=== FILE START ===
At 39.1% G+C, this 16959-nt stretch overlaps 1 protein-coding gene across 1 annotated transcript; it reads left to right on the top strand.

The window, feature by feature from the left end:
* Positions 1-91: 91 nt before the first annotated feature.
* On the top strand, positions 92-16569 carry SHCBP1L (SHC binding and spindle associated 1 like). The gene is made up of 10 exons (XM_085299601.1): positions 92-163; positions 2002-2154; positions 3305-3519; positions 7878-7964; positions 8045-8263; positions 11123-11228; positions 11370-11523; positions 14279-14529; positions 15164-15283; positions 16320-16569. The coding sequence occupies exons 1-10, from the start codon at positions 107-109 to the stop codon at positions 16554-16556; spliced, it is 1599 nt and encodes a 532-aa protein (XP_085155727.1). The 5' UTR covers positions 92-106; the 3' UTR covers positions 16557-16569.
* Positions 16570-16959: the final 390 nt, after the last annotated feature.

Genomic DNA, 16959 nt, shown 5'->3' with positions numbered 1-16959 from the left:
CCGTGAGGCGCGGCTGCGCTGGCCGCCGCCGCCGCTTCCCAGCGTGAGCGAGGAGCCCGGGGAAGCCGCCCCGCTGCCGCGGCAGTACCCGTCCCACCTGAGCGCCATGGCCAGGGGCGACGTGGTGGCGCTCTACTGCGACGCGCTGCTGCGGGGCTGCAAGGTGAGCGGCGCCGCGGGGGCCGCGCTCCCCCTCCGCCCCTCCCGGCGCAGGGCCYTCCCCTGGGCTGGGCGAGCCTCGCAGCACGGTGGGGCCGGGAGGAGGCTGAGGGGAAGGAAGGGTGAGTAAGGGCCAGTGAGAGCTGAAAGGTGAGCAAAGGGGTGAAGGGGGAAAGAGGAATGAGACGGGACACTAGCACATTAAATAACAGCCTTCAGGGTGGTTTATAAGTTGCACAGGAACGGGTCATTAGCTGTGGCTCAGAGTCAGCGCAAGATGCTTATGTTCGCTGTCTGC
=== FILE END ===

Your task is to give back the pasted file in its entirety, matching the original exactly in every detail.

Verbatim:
At 39.1% G+C, this 16959-nt stretch overlaps 1 protein-coding gene across 1 annotated transcript; it reads left to right on the top strand.

The window, feature by feature from the left end:
* Positions 1-91: 91 nt before the first annotated feature.
* On the top strand, positions 92-16569 carry SHCBP1L (SHC binding and spindle associated 1 like). The gene is made up of 10 exons (XM_085299601.1): positions 92-163; positions 2002-2154; positions 3305-3519; positions 7878-7964; positions 8045-8263; positions 11123-11228; positions 11370-11523; positions 14279-14529; positions 15164-15283; positions 16320-16569. The coding sequence occupies exons 1-10, from the start codon at positions 107-109 to the stop codon at positions 16554-16556; spliced, it is 1599 nt and encodes a 532-aa protein (XP_085155727.1). The 5' UTR covers positions 92-106; the 3' UTR covers positions 16557-16569.
* Positions 16570-16959: the final 390 nt, after the last annotated feature.

Genomic DNA, 16959 nt, shown 5'->3' with positions numbered 1-16959 from the left:
CCGTGAGGCGCGGCTGCGCTGGCCGCCGCCGCCGCTTCCCAGCGTGAGCGAGGAGCCCGGGGAAGCCGCCCCGCTGCCGCGGCAGTACCCGTCCCACCTGAGCGCCATGGCCAGGGGCGACGTGGTGGCGCTCTACTGCGACGCGCTGCTGCGGGGCTGCAAGGTGAGCGGCGCCGCGGGGGCCGCGCTCCCCCTCCGCCCCTCCCGGCGCAGGGCCYTCCCCTGGGCTGGGCGAGCCTCGCAGCACGGTGGGGCCGGGAGGAGGCTGAGGGGAAGGAAGGGTGAGTAAGGGCCAGTGAGAGCTGAAAGGTGAGCAAAGGGGTGAAGGGGGAAAGAGGAATGAGACGGGACACTAGCACATTAAATAACAGCCTTCAGGGTGGTTTATAAGTTGCACAGGAACGGGTCATTAGCTGTGGCTCAGAGTCAGCGCAAGATGCTTATGTTCGCTGTCTGC